Thursday, February 24, 2011

Hollywood Surreal

Mentioning Dali and Disney yesterday reminded me that they did actually collaborate once. The two met at a Hollywood party while Dali was working with Hitchcock on the dream sequences for Spellbound (1945). Dali was a huge Disney fan, considering him one of America's great surrealists along with Cecil B. De Mille and Harpo Marx. (He'd clearly never seen a Fleischer cartoon). In fact Dali's first links with Hollywood went back to 1936 when he'd met Harpo at a party in Paris. (Someone really should do a thesis on the importance of parties to the development of 20th century art).

After sending him a present of a barbed-wire harp Dali came to Hollywood the following year to paint Harpo and wrote a typically bonkers screenplay while he was there for a proposed Marx Brothers film to be called Giraffes on Horseback Salad. Not surprisingly it was never made. There was also a sadly-aborted project with Fritz Lang around 1940 before he teamed up with Hitchcock four years later and finally got something on screen.

And then he met Disney. By January 1946 he was working under contract with studio artist John Hench on storyboarding a six-minute sequence for the film Destino. Every morning he'd go to work at Disney's studio (on Dopey Avenue!) just like a regular employee. Can you imagine Dali turning up at your work place every day? Eating his melty cheese in the canteen, waxing his moustache in the tiolets? This unlikely scenario must have seemed pretty surreal in itself. But Dali really was there to work. He produced paintings, sketches and guide images on lined paper. Unfortunately, like many of his Hollywood ventures, it never came to fruition. Disney's financial problems at the time meant the film was mothballed indefinately.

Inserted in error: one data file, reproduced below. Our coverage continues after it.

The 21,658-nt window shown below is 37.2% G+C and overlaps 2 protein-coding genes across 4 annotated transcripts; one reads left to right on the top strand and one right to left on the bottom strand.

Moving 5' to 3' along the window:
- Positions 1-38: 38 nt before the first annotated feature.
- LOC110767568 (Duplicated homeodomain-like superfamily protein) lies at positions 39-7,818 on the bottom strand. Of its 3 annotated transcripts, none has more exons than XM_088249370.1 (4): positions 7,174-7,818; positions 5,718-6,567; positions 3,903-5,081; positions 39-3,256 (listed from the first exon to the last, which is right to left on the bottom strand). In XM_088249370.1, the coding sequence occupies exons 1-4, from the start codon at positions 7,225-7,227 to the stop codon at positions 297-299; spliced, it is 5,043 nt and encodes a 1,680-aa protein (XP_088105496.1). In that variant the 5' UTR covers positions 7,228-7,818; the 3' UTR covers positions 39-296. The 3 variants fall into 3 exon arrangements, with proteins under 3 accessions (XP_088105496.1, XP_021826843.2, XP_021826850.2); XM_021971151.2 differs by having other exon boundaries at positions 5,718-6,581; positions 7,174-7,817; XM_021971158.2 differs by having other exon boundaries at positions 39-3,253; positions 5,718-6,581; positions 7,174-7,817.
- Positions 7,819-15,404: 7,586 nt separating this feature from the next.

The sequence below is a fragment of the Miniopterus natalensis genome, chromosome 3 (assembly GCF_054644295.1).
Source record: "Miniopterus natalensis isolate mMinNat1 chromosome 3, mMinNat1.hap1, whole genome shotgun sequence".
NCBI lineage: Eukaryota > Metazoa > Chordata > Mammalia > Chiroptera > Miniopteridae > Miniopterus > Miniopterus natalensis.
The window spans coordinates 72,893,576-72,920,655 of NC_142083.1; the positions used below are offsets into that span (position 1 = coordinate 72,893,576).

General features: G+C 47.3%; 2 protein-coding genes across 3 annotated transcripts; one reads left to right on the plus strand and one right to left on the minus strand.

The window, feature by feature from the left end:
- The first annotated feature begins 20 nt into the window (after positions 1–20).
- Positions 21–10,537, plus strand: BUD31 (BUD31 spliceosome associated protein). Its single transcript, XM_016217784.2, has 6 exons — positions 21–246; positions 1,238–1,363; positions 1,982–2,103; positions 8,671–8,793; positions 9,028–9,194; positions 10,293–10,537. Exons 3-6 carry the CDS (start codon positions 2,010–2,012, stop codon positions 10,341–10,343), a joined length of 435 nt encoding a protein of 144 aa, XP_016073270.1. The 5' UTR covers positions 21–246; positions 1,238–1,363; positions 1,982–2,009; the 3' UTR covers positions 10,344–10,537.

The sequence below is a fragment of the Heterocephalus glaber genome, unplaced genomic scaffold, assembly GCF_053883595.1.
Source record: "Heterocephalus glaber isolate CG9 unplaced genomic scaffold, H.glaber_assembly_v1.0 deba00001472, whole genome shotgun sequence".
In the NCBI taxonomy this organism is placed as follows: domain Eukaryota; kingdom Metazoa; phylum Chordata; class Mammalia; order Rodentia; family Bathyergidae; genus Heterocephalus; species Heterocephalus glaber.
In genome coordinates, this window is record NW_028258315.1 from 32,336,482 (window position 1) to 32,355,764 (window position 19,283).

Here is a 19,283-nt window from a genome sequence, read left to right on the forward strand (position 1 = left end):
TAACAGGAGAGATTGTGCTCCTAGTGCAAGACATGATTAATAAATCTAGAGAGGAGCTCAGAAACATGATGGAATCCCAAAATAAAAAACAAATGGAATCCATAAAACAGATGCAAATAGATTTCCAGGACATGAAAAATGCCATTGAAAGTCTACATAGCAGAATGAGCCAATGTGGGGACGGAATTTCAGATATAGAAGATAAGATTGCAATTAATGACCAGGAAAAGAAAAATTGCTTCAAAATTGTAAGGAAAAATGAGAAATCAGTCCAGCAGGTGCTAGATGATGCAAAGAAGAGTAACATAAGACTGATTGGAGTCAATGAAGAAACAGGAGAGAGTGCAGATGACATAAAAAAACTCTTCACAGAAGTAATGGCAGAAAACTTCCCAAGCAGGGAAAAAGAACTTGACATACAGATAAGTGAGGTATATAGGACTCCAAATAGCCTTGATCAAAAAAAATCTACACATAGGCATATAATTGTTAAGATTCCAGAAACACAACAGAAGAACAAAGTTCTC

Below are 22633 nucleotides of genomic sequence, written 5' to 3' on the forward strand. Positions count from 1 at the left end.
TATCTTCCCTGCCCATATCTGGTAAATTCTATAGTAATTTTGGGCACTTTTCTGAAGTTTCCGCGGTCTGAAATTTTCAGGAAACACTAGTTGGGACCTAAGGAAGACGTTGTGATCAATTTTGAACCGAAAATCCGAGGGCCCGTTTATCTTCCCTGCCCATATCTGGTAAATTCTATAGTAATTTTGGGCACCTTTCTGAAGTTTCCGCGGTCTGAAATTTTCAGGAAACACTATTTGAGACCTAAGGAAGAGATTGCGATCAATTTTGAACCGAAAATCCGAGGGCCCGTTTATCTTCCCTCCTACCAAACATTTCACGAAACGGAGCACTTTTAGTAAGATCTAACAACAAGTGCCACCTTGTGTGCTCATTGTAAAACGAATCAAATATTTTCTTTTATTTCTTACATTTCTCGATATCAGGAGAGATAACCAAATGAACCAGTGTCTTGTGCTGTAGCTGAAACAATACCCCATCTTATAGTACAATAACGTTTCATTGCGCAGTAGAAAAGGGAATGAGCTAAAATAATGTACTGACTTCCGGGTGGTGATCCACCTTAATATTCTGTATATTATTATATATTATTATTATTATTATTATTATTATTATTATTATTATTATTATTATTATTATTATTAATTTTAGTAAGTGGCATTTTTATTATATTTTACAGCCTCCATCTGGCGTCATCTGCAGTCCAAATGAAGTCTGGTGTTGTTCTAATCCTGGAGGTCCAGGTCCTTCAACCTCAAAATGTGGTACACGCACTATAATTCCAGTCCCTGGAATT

But in 1999, during work on Fantasia 2000, Disney rediscovered the lost project and decided to bring it back to life using the original storyboards. Finished in 2003 (and given a limited theatrical release with, of all things, Calendar Girls - now that's surreal) it tells the story of the Greek god of time, Chronos, and his love for a mortal woman who dances through a virtual compendium of classic DalĂ­ images. The song, by composer Armando Dominguez, sung by his Mexican compatriot Dora Luz, casts a moodily romantic spell. 'This heart of mine is thrilled now, my empty arms are filled now, as they were meant to be' she sings as if in a reverie. 'For you came along, out of a dream I answer my call, I know now that you are my destino.' The dream of love triumphs then, in classic Hollywood style, over surrealism's Freudian nightmares, over time itself. Destiny, it seems to say, is time's DNA, forever with us, ready to spring from our dreams and save us, if only we can decipher it.

Dali's stock may have fallen greatly in his latter years, and his Hollywood ventures may well have been the start of his decline, but they were also a genuine, if star-struck, engagement with the dream factory, an attempt to bring his surreal ethos to a mass audience. In Destino, though, it feels like the opposite happened, that nearly a decade after he first followed Harpo to Hollywood, it was Dali who was being taken over by its ethos, undone by the high romance of popular song, the heady power of princess dresses and wild hair.

Wednesday, February 23, 2011

Swing You Sinners!